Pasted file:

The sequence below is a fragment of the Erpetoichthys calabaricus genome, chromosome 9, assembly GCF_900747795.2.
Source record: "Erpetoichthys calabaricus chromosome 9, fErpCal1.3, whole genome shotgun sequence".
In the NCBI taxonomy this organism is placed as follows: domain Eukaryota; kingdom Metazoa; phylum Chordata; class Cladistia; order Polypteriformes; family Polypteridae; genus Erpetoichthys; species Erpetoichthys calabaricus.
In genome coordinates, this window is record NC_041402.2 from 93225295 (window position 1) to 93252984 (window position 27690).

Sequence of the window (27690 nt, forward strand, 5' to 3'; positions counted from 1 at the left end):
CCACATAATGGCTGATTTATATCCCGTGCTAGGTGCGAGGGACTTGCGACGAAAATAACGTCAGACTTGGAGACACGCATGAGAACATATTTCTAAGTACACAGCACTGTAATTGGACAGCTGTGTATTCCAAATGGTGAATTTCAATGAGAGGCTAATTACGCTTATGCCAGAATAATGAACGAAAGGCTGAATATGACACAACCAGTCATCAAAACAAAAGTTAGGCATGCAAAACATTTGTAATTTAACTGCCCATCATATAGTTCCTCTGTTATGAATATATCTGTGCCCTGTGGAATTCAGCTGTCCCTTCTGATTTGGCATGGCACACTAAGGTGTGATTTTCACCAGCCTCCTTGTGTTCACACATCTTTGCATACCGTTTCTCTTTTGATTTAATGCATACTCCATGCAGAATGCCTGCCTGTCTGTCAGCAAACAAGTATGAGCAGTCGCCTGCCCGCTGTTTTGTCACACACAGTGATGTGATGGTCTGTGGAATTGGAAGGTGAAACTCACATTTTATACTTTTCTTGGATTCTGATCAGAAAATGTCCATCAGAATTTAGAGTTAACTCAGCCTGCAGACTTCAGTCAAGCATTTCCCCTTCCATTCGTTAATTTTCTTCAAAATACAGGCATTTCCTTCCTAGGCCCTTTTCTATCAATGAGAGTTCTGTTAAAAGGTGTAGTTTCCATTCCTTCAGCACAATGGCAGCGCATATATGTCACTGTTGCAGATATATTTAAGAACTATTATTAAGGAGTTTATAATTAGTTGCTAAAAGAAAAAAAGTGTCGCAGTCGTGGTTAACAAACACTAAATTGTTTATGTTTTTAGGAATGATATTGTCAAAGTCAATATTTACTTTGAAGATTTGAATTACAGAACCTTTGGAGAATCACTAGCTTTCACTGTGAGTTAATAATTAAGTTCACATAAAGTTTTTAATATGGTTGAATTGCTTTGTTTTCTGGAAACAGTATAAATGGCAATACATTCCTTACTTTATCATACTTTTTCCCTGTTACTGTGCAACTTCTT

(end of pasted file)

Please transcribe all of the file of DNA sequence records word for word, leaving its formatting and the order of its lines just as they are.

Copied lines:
The sequence below is a fragment of the Erpetoichthys calabaricus genome, chromosome 9, assembly GCF_900747795.2.
Source record: "Erpetoichthys calabaricus chromosome 9, fErpCal1.3, whole genome shotgun sequence".
In the NCBI taxonomy this organism is placed as follows: domain Eukaryota; kingdom Metazoa; phylum Chordata; class Cladistia; order Polypteriformes; family Polypteridae; genus Erpetoichthys; species Erpetoichthys calabaricus.
In genome coordinates, this window is record NC_041402.2 from 93225295 (window position 1) to 93252984 (window position 27690).

Sequence of the window (27690 nt, forward strand, 5' to 3'; positions counted from 1 at the left end):
CCACATAATGGCTGATTTATATCCCGTGCTAGGTGCGAGGGACTTGCGACGAAAATAACGTCAGACTTGGAGACACGCATGAGAACATATTTCTAAGTACACAGCACTGTAATTGGACAGCTGTGTATTCCAAATGGTGAATTTCAATGAGAGGCTAATTACGCTTATGCCAGAATAATGAACGAAAGGCTGAATATGACACAACCAGTCATCAAAACAAAAGTTAGGCATGCAAAACATTTGTAATTTAACTGCCCATCATATAGTTCCTCTGTTATGAATATATCTGTGCCCTGTGGAATTCAGCTGTCCCTTCTGATTTGGCATGGCACACTAAGGTGTGATTTTCACCAGCCTCCTTGTGTTCACACATCTTTGCATACCGTTTCTCTTTTGATTTAATGCATACTCCATGCAGAATGCCTGCCTGTCTGTCAGCAAACAAGTATGAGCAGTCGCCTGCCCGCTGTTTTGTCACACACAGTGATGTGATGGTCTGTGGAATTGGAAGGTGAAACTCACATTTTATACTTTTCTTGGATTCTGATCAGAAAATGTCCATCAGAATTTAGAGTTAACTCAGCCTGCAGACTTCAGTCAAGCATTTCCCCTTCCATTCGTTAATTTTCTTCAAAATACAGGCATTTCCTTCCTAGGCCCTTTTCTATCAATGAGAGTTCTGTTAAAAGGTGTAGTTTCCATTCCTTCAGCACAATGGCAGCGCATATATGTCACTGTTGCAGATATATTTAAGAACTATTATTAAGGAGTTTATAATTAGTTGCTAAAAGAAAAAAAGTGTCGCAGTCGTGGTTAACAAACACTAAATTGTTTATGTTTTTAGGAATGATATTGTCAAAGTCAATATTTACTTTGAAGATTTGAATTACAGAACCTTTGGAGAATCACTAGCTTTCACTGTGAGTTAATAATTAAGTTCACATAAAGTTTTTAATATGGTTGAATTGCTTTGTTTTCTGGAAACAGTATAAATGGCAATACATTCCTTACTTTATCATACTTTTTCCCTGTTACTGTGCAACTTCTT